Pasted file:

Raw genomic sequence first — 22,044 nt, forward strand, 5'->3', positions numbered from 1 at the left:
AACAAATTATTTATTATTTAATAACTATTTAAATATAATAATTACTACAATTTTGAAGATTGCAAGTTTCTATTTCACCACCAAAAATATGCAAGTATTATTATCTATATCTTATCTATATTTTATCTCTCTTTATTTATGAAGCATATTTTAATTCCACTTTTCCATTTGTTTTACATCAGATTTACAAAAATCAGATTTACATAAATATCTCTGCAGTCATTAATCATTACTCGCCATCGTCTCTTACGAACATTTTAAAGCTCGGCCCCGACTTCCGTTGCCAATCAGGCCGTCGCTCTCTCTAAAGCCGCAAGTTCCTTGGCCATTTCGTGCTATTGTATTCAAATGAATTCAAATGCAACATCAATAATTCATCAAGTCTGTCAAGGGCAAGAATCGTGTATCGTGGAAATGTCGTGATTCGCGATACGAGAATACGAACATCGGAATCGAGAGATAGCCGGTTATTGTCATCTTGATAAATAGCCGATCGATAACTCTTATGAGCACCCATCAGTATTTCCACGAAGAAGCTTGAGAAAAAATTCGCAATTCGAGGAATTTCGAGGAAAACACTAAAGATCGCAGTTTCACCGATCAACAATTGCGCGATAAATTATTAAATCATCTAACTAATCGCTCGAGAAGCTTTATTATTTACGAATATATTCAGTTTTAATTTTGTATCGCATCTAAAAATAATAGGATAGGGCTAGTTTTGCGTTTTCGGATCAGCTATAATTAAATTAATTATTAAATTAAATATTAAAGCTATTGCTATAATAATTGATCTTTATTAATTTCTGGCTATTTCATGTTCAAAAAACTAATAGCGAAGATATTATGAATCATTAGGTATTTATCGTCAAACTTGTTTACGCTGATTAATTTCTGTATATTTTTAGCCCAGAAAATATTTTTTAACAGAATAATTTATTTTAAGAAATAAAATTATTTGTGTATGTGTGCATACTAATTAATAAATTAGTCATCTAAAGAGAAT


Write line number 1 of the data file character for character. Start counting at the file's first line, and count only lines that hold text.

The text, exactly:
Raw genomic sequence first — 22,044 nt, forward strand, 5'->3', positions numbered from 1 at the left: